Skip to Content

Decoding USCIS’s Processing Time and Case Status Updates for Employment-Based Adjustment of Status Applications

             For I-485 applicants wanting to track progress on their case, USCIS’s online case management tools can sometimes provide guidance, but they can often lead to more questions than answers. The agency recently made updates to its Employment-Based Adjustment of Status FAQs page that provide some insight into the information applicants find on these online tools.

Processing Times

          USCIS’s Processing Times tool purports to provide an estimate of how long a regular (non-premium) case will take to adjudicate, based on the form type, category, and USCIS office location where it is pending. Applicants who have filed their I-485 application concurrently with their I-140 petition would have mailed their cases to either the Texas or Nebraska Service Centers, since these are the service centers that process I-140 petitions. And while they may receive an I-485 receipt notice listing the Texas Service Center (TSC) or Nebraska Service Center (NSC), it is likely that TSC/NSC are not where the I-485 will eventually be adjudicated. The USCIS FAQs clarify that the agency’s current practice is to forward the I-485 application to the National Benefits Center (NBC) after approval of the I-140 petition, if the I-140 is in the EB-1, 2, or 3 categories. The I-485 will then be processed by the NBC’s Field Office Directorate, meaning the case will likely be forwarded to the USCIS field office closest to the applicant’s home address for final adjudication.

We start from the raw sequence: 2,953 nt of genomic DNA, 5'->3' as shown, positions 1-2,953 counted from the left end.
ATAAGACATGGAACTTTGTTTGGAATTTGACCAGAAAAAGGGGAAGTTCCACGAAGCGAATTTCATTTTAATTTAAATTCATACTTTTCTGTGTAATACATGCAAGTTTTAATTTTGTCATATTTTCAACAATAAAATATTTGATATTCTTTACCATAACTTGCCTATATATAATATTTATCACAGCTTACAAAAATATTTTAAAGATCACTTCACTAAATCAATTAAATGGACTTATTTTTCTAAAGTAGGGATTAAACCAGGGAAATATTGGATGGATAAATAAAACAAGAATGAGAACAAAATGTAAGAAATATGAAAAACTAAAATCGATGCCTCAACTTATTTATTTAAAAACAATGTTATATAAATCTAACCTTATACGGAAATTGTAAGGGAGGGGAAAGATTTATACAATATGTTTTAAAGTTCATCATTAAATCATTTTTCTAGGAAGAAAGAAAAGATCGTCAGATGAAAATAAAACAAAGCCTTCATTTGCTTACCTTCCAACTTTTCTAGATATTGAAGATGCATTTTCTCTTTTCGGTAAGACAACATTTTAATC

The location dropdown selection in the processing times tool for employment-based I-485 applications therefore lists a number of cities, referring to the local field offices that will perform final adjudication of the case. The dropdown does also include the TSC and NSC, but USCIS’s FAQs clarify that the only I-485s processed directly at the service centers are EB-4-based applications, and applications with particularly complex circumstances and/or procedural histories. The posted processing times for TSC and NSC are therefore not an accurate reflection of the majority of EB-1, 2, or 3 I-485 applications, which will be adjudicated at local field offices.

            Visa Number Availability